Startled out of her shame, she looked up at me. “Mandy,” she said. “Mandy Richardson. Are…are you going to lodge a complaint against me?”

I shook my head. “No. But I’d like you to write an open apology to everyone on this floor who you’ve disturbed tonight. And apologise to the staff here too. Enough of their time has been wasted, don’t you think?”    

Mandy nodded, promptly apologising to the security men.

“And Mandy, one more thing. This George of yours. Is he worth it? Worth doing this to yourself over?”

She looked at me, miserably. “I love him,” she said. “Wish I didn’t sometimes. But I do. I miss him when he’s with her. So do the kids.”

Children too, huh? George sounded like a right charmer. Poor cow had it bad.

“When you find him,” I said. “Give him an ultimatum. Tell him he has to choose. The ‘trollop’ or you and the kids. If he chooses her…well, then you’ll know he’s definitely not worth it. Right?”

She nodded. “Right…Thank you. You’ve been very kind. Especially after how I’ve treated you. I’m not usually like this.”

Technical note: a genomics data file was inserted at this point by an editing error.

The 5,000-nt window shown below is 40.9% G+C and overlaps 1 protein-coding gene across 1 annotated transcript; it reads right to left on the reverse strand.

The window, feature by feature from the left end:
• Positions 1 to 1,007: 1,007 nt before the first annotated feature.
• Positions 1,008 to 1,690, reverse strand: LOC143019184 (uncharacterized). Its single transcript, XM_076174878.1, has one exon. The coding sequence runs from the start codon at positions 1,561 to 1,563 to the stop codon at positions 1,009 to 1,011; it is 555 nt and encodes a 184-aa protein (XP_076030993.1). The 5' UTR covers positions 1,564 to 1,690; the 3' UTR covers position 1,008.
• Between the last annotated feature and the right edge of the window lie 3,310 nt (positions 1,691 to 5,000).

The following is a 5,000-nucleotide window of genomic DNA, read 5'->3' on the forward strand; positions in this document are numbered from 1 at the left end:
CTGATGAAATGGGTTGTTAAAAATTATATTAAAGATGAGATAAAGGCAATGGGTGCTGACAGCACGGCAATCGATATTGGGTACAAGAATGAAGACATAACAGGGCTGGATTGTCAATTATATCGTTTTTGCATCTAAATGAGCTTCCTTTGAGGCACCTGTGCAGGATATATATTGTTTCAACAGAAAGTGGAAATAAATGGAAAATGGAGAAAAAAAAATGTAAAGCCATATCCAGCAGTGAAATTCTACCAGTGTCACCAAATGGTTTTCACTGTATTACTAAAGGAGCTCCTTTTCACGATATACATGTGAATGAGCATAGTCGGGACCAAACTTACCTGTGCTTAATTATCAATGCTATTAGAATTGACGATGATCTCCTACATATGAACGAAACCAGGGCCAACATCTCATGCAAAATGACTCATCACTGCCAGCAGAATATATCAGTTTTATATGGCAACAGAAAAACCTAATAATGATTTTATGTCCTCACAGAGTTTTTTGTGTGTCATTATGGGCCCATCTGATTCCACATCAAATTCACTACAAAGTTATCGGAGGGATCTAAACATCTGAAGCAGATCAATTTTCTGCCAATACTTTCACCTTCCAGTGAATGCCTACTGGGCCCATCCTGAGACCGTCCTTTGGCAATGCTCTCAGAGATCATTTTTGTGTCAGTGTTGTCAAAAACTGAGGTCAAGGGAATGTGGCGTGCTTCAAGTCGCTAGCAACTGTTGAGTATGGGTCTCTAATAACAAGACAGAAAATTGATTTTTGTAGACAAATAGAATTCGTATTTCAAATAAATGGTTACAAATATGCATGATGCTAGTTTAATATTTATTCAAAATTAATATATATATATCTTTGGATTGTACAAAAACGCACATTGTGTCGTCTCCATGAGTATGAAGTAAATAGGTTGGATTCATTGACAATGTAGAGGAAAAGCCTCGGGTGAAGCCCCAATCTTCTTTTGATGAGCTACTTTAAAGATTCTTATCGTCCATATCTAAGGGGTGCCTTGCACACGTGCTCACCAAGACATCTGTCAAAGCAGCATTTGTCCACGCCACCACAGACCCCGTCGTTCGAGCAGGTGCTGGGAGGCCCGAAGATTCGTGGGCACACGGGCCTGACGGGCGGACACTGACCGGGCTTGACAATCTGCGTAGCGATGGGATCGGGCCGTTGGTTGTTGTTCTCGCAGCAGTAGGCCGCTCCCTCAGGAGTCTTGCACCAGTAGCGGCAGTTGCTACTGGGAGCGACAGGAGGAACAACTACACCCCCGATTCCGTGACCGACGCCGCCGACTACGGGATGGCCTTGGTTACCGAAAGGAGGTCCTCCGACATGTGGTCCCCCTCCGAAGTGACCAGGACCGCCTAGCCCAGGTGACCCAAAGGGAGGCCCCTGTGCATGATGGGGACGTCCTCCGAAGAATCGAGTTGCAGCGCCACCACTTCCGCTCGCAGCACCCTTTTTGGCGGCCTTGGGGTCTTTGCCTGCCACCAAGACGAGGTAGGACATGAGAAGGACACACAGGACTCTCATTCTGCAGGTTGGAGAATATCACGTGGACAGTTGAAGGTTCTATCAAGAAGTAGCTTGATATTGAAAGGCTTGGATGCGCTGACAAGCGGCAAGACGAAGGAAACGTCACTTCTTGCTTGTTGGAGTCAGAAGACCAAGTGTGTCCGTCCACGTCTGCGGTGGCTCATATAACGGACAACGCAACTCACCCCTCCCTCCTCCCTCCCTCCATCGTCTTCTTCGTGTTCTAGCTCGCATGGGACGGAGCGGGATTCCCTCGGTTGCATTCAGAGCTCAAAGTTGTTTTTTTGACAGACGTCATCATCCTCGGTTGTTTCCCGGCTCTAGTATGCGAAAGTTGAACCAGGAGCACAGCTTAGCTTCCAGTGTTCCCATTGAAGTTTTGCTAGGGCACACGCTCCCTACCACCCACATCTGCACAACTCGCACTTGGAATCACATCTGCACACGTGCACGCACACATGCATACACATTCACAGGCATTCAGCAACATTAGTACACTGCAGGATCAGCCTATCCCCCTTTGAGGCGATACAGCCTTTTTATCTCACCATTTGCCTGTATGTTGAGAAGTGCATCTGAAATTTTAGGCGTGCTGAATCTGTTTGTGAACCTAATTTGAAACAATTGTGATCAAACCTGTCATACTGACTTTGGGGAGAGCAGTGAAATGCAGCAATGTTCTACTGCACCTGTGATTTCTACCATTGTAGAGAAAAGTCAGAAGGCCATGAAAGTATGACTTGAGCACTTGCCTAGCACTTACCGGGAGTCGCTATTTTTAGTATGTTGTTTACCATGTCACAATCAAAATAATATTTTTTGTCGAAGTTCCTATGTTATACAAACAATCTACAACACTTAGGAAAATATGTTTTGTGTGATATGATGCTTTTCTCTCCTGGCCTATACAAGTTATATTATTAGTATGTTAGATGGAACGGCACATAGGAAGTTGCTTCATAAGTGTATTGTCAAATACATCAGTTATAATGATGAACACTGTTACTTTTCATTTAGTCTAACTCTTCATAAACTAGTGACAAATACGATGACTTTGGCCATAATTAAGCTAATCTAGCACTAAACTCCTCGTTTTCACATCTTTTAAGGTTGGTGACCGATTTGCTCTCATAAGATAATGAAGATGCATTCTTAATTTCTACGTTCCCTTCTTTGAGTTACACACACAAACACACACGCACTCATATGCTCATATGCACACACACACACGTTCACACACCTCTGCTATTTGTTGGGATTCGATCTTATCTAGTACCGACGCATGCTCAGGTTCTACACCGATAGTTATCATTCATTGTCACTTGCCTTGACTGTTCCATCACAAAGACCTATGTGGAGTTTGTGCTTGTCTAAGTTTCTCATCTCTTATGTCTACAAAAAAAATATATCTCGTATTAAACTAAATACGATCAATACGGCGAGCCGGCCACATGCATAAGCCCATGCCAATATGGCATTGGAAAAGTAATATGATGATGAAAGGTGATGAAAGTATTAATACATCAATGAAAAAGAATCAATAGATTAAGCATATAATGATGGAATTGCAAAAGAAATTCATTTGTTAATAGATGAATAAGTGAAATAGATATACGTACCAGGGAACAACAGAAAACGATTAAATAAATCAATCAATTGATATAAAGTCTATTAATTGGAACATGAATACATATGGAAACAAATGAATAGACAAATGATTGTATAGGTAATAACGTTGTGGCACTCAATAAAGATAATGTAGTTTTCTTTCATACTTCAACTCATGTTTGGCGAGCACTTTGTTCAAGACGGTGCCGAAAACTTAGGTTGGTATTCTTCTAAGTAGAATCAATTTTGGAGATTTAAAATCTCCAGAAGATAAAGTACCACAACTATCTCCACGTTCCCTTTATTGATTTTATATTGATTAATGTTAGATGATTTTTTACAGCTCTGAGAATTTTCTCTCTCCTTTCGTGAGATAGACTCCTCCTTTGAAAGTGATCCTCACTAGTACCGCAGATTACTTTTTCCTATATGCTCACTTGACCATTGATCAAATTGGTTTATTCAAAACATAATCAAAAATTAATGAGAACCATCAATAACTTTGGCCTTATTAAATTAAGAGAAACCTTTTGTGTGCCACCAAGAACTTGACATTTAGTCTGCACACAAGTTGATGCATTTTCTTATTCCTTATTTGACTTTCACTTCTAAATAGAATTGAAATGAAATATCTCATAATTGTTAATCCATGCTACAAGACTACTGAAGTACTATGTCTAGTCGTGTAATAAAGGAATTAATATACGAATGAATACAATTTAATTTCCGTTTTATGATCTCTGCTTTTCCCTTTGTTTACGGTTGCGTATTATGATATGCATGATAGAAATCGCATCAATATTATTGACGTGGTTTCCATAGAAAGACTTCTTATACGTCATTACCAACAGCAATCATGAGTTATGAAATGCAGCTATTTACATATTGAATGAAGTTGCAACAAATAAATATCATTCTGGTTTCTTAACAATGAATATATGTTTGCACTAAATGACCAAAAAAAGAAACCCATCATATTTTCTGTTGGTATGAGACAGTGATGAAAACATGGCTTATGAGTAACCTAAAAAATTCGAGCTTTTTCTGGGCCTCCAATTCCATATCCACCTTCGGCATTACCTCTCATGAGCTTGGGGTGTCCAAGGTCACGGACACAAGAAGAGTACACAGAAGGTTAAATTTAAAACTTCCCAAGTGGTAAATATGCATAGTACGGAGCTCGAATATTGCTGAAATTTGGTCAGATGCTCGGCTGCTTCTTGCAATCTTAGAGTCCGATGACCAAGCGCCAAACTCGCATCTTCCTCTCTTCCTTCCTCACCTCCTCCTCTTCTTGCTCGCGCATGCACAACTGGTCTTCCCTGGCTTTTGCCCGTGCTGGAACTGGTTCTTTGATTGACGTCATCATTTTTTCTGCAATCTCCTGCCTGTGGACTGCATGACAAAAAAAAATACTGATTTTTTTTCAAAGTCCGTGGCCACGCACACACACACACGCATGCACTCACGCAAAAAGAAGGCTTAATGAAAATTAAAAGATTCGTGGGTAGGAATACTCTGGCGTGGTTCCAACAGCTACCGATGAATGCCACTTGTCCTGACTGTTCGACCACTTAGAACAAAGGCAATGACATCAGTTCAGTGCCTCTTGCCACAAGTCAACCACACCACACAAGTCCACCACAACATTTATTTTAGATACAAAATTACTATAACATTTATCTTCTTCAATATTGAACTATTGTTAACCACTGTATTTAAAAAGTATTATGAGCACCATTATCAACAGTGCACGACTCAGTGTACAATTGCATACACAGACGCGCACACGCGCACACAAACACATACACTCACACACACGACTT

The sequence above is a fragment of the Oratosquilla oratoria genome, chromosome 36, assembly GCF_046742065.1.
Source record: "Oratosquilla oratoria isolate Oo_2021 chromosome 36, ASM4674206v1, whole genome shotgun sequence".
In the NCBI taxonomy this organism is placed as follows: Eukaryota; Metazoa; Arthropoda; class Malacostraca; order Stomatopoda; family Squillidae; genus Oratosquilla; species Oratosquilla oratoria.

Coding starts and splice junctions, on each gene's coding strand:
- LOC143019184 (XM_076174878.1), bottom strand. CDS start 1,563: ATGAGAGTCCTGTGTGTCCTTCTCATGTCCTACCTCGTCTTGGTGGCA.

“I believe you,” I said. I walked her to the door. To my surprise, and I think her own, she hugged me before disappearing out the door and heading purposefully to the elevator.

The security men both shook my hand, thanking me for calming her down and apologising again for the inconvenience.

The bleary-eyed couple opposite were still hovering in the doorway. They looked rather disappointed that the fireworks were over. I smiled sweetly at them before firmly shutting the door and slipping the security chain back on.

I picked up my phone and dialled a number. A sleepy voice answered.

“You were right,” I said. “She was on to us. It’s just as well you left early. She’s just gone.”

He started to say something. I cut him off. “Shut up George,” I said. “You really are a piece of work. Were you ever going to tell me you had children? No, don’t bother trying to explain or make excuses. We’re done. I suggest you make things up with Mandy. She won’t put up with this shit much longer. Goodbye George.”

I hung up. And I found that, instead of being upset that I had lost a lover, I felt relieved. I had never set out to be a homewrecker and it stung that I had been part of causing another woman so much pain. George had clearly been feeding us both a load of crap for months. I was well shot of him.

I turned out the lights and climbed back into bed. “Now then Hugh,” I mumbled into my pillow. “Where were we?”